7. Eat Fruits, Not Sweets
Fruits are amazingly healthy (and alkaline) for our body and are far superior to junk food. Fruit can even promote weight loss, if part of a healthy diet. They are a great source of fiber, vitamins, minerals and other essential nutrients, and are low in calories and fat.
When choosing fruit, go for lower in sugar and high in nutrients. A few of the better ones include: Avocado, (yes, technically they're a fruit, not a veggie), blueberries, blackberries, raspberries, strawberries, apples and pears.
A small serving of heavy cream poured over fresh berries is a great idea since eating fat with veggies and fruit increases absorption of fat soluble vitamins.
8. Avoid Processed Foods
Real food is NOT grown in a factory. Read the back of some food labels and the ingredients panel sounds like a science experiment. Huge international companies make these foods, and their primary goal is profit, and unfortunately, that comes at the expense of your health.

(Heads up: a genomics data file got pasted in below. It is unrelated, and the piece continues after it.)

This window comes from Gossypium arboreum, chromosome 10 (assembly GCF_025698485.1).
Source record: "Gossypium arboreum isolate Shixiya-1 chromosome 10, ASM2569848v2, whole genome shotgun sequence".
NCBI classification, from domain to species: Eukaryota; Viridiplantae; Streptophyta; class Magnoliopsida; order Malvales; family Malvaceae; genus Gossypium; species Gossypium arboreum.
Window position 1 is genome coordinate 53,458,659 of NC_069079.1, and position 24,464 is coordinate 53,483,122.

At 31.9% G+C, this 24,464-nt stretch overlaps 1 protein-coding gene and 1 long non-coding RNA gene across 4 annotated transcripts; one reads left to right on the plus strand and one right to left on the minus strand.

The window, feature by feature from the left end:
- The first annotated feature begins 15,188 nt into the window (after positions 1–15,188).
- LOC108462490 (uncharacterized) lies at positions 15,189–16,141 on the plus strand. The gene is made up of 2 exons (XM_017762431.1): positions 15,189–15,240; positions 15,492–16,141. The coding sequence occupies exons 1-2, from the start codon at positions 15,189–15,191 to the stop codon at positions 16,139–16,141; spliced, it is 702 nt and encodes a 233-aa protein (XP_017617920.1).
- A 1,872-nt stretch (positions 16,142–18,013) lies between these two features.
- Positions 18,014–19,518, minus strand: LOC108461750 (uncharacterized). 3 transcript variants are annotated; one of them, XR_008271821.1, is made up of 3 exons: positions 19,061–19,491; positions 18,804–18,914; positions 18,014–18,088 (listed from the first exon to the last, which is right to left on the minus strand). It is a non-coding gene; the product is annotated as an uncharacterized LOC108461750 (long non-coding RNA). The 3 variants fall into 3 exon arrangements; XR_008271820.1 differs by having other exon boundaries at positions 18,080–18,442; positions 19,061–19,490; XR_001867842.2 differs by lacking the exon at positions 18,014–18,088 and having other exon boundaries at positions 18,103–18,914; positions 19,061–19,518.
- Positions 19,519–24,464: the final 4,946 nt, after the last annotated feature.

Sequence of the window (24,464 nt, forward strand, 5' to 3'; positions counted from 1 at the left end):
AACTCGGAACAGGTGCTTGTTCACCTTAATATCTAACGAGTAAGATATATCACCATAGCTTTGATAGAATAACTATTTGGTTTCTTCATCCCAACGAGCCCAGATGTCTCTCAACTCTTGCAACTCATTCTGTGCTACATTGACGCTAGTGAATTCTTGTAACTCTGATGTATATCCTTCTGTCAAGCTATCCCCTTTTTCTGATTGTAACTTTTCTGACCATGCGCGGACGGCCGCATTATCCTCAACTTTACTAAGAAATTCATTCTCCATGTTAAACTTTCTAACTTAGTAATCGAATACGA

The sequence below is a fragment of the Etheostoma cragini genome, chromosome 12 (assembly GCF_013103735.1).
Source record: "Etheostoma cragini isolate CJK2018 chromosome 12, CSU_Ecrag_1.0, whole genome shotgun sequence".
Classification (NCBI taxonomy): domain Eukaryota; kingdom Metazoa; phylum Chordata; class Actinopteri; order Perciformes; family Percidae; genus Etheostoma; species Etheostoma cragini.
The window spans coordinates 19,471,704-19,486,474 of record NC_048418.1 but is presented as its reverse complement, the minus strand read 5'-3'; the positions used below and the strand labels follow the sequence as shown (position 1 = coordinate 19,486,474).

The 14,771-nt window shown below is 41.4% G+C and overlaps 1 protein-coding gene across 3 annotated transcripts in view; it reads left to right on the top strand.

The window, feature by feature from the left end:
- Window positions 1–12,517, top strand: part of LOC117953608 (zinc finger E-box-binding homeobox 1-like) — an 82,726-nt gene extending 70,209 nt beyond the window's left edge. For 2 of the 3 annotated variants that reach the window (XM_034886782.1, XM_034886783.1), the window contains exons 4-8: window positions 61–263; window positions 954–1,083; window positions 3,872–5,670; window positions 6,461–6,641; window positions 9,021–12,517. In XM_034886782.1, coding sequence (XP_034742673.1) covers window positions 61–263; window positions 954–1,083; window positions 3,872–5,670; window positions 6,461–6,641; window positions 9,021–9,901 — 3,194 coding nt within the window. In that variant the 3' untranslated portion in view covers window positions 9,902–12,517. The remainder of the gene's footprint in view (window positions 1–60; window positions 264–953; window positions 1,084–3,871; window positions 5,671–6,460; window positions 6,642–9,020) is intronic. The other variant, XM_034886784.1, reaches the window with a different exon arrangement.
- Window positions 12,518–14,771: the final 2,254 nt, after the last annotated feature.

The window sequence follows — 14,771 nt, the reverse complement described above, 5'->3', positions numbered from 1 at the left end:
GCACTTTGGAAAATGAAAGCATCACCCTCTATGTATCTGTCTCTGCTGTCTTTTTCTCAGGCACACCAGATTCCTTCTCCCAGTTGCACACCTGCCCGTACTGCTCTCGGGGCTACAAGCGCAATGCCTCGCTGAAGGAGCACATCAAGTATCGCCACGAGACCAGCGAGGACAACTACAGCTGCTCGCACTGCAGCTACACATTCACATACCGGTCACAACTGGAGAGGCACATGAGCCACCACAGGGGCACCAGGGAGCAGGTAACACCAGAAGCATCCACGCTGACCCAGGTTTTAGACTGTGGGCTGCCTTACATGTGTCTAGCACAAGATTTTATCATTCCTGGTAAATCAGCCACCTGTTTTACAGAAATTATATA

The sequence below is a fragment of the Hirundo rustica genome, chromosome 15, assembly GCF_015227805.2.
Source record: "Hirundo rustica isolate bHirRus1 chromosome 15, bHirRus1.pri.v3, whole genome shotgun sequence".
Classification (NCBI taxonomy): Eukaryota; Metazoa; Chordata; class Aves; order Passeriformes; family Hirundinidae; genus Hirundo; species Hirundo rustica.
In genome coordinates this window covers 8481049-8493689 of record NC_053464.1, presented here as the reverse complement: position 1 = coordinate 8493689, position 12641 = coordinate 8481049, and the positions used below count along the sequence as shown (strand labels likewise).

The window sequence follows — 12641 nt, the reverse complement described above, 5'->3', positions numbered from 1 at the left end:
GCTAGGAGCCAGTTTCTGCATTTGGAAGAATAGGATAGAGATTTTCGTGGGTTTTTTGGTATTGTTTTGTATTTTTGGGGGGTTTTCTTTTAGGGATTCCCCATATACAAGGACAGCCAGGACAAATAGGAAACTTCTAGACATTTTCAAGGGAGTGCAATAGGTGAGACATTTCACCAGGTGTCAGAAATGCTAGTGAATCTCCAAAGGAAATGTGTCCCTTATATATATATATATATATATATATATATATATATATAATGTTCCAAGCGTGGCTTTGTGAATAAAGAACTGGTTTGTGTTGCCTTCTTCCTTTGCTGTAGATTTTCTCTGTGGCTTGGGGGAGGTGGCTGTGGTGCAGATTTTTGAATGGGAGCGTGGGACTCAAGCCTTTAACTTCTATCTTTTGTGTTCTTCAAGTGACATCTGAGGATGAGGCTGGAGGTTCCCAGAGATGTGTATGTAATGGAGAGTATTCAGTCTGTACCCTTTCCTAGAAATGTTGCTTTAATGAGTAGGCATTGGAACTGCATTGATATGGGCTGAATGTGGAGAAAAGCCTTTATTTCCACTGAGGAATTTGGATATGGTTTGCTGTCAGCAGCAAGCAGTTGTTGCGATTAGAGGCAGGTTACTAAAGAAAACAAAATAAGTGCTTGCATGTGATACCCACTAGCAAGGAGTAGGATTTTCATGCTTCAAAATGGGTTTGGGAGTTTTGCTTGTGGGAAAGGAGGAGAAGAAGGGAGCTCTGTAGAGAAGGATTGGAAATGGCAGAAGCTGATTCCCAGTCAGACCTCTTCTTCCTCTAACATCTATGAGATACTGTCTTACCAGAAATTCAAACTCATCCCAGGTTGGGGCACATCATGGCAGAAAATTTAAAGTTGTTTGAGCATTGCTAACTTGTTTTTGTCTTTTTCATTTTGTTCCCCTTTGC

When you buy packaged foods from the supermarket, there’s a chance you’re eating trans fats, and 68% of all packaged food contains added sugars, the journal Nutrients found in 2019. Ultra processed foods promote weight gain, obesity, and disease; so avoiding it is the first step to a healthier life and body.
Follow these 8 health habits and you’re miles ahead of most people in health knowledge. You’ll maintain a healthy weight because these foods provide essential nutrients and help to regulate hunger and cravings, while providing the body with the energy it needs to function properly.